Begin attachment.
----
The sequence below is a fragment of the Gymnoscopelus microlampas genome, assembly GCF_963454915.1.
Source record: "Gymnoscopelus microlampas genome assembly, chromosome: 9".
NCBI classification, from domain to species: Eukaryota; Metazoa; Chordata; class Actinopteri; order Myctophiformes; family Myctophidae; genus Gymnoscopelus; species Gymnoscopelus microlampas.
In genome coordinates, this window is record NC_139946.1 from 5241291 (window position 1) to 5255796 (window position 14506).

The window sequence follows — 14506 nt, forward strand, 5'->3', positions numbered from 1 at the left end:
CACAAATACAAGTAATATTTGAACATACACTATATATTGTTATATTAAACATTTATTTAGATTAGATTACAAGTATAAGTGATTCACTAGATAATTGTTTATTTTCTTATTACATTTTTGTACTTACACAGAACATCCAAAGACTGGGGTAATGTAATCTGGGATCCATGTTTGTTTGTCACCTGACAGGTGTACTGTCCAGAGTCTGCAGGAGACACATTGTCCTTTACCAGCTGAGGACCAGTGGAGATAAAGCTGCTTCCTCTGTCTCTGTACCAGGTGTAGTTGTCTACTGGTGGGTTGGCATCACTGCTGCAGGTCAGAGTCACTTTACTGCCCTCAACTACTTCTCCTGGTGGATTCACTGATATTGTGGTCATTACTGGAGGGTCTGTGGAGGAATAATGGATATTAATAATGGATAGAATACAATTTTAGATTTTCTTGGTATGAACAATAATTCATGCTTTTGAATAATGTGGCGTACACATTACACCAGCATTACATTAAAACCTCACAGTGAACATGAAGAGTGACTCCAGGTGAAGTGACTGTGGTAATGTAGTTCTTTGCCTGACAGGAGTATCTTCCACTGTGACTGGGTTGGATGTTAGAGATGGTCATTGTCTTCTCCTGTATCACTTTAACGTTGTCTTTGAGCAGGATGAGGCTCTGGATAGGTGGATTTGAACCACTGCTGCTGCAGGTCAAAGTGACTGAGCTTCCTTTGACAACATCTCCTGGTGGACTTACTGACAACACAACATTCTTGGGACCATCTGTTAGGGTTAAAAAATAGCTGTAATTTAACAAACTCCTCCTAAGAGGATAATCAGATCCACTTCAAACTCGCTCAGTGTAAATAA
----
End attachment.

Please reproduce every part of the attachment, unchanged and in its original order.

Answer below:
The sequence below is a fragment of the Gymnoscopelus microlampas genome, assembly GCF_963454915.1.
Source record: "Gymnoscopelus microlampas genome assembly, chromosome: 9".
NCBI classification, from domain to species: Eukaryota; Metazoa; Chordata; class Actinopteri; order Myctophiformes; family Myctophidae; genus Gymnoscopelus; species Gymnoscopelus microlampas.
In genome coordinates, this window is record NC_139946.1 from 5241291 (window position 1) to 5255796 (window position 14506).

The window sequence follows — 14506 nt, forward strand, 5'->3', positions numbered from 1 at the left end:
CACAAATACAAGTAATATTTGAACATACACTATATATTGTTATATTAAACATTTATTTAGATTAGATTACAAGTATAAGTGATTCACTAGATAATTGTTTATTTTCTTATTACATTTTTGTACTTACACAGAACATCCAAAGACTGGGGTAATGTAATCTGGGATCCATGTTTGTTTGTCACCTGACAGGTGTACTGTCCAGAGTCTGCAGGAGACACATTGTCCTTTACCAGCTGAGGACCAGTGGAGATAAAGCTGCTTCCTCTGTCTCTGTACCAGGTGTAGTTGTCTACTGGTGGGTTGGCATCACTGCTGCAGGTCAGAGTCACTTTACTGCCCTCAACTACTTCTCCTGGTGGATTCACTGATATTGTGGTCATTACTGGAGGGTCTGTGGAGGAATAATGGATATTAATAATGGATAGAATACAATTTTAGATTTTCTTGGTATGAACAATAATTCATGCTTTTGAATAATGTGGCGTACACATTACACCAGCATTACATTAAAACCTCACAGTGAACATGAAGAGTGACTCCAGGTGAAGTGACTGTGGTAATGTAGTTCTTTGCCTGACAGGAGTATCTTCCACTGTGACTGGGTTGGATGTTAGAGATGGTCATTGTCTTCTCCTGTATCACTTTAACGTTGTCTTTGAGCAGGATGAGGCTCTGGATAGGTGGATTTGAACCACTGCTGCTGCAGGTCAAAGTGACTGAGCTTCCTTTGACAACATCTCCTGGTGGACTTACTGACAACACAACATTCTTGGGACCATCTGTTAGGGTTAAAAAATAGCTGTAATTTAACAAACTCCTCCTAAGAGGATAATCAGATCCACTTCAAACTCGCTCAGTGTAAATAA